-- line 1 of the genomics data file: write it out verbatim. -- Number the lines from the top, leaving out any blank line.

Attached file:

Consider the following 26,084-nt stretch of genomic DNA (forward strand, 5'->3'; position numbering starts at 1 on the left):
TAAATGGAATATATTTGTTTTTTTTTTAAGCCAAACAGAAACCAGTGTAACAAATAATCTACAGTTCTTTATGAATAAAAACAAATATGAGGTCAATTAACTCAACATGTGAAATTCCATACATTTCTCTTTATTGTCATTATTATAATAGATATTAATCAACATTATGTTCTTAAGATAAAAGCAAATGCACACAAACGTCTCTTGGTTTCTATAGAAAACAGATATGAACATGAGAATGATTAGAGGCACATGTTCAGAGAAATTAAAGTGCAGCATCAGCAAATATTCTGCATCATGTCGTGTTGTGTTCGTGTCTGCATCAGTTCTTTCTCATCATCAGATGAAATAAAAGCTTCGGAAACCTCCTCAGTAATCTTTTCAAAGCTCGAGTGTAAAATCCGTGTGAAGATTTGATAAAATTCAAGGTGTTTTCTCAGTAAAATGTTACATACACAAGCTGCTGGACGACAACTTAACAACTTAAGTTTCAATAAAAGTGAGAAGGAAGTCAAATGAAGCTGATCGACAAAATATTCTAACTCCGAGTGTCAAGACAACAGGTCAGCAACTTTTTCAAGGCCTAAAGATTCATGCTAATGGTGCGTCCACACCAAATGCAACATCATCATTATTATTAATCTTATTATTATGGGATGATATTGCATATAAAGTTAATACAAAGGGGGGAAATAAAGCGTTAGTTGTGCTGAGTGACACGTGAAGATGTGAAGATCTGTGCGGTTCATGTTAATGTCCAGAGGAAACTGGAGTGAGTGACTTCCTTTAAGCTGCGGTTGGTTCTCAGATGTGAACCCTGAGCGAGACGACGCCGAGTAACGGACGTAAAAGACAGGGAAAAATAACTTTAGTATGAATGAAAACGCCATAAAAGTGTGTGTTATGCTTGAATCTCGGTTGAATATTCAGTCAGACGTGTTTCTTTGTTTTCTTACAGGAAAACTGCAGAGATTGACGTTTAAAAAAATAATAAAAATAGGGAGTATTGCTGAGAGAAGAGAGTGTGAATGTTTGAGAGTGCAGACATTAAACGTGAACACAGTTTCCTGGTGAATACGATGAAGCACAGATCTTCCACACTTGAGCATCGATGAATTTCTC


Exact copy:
Consider the following 26,084-nt stretch of genomic DNA (forward strand, 5'->3'; position numbering starts at 1 on the left):